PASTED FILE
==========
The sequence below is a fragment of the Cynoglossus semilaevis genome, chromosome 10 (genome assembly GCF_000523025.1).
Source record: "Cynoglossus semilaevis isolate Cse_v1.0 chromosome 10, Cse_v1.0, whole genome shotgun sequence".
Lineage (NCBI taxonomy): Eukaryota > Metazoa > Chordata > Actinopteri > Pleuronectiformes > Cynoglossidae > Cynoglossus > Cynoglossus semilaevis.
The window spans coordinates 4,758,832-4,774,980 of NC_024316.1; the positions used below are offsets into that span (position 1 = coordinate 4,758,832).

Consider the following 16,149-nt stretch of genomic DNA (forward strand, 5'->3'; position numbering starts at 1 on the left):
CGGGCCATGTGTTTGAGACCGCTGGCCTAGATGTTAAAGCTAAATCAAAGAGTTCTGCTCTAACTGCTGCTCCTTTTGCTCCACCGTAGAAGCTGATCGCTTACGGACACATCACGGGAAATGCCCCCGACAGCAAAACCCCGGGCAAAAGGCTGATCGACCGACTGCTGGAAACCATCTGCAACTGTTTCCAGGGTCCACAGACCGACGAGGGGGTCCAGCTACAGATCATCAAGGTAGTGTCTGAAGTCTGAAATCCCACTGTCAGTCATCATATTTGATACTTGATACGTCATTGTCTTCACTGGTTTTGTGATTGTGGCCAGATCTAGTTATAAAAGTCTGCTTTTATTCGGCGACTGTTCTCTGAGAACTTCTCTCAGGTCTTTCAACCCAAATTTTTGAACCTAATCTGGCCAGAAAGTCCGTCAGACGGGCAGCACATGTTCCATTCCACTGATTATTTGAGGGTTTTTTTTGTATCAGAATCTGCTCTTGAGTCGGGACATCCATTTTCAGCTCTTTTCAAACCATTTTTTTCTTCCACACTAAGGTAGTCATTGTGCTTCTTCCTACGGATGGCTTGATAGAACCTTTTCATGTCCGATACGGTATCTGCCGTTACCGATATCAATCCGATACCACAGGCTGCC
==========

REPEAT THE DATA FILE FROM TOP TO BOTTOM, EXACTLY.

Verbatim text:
The sequence below is a fragment of the Cynoglossus semilaevis genome, chromosome 10 (genome assembly GCF_000523025.1).
Source record: "Cynoglossus semilaevis isolate Cse_v1.0 chromosome 10, Cse_v1.0, whole genome shotgun sequence".
Lineage (NCBI taxonomy): Eukaryota > Metazoa > Chordata > Actinopteri > Pleuronectiformes > Cynoglossidae > Cynoglossus > Cynoglossus semilaevis.
The window spans coordinates 4,758,832-4,774,980 of NC_024316.1; the positions used below are offsets into that span (position 1 = coordinate 4,758,832).

Consider the following 16,149-nt stretch of genomic DNA (forward strand, 5'->3'; position numbering starts at 1 on the left):
CGGGCCATGTGTTTGAGACCGCTGGCCTAGATGTTAAAGCTAAATCAAAGAGTTCTGCTCTAACTGCTGCTCCTTTTGCTCCACCGTAGAAGCTGATCGCTTACGGACACATCACGGGAAATGCCCCCGACAGCAAAACCCCGGGCAAAAGGCTGATCGACCGACTGCTGGAAACCATCTGCAACTGTTTCCAGGGTCCACAGACCGACGAGGGGGTCCAGCTACAGATCATCAAGGTAGTGTCTGAAGTCTGAAATCCCACTGTCAGTCATCATATTTGATACTTGATACGTCATTGTCTTCACTGGTTTTGTGATTGTGGCCAGATCTAGTTATAAAAGTCTGCTTTTATTCGGCGACTGTTCTCTGAGAACTTCTCTCAGGTCTTTCAACCCAAATTTTTGAACCTAATCTGGCCAGAAAGTCCGTCAGACGGGCAGCACATGTTCCATTCCACTGATTATTTGAGGGTTTTTTTTGTATCAGAATCTGCTCTTGAGTCGGGACATCCATTTTCAGCTCTTTTCAAACCATTTTTTTCTTCCACACTAAGGTAGTCATTGTGCTTCTTCCTACGGATGGCTTGATAGAACCTTTTCATGTCCGATACGGTATCTGCCGTTACCGATATCAATCCGATACCACAGGCTGCC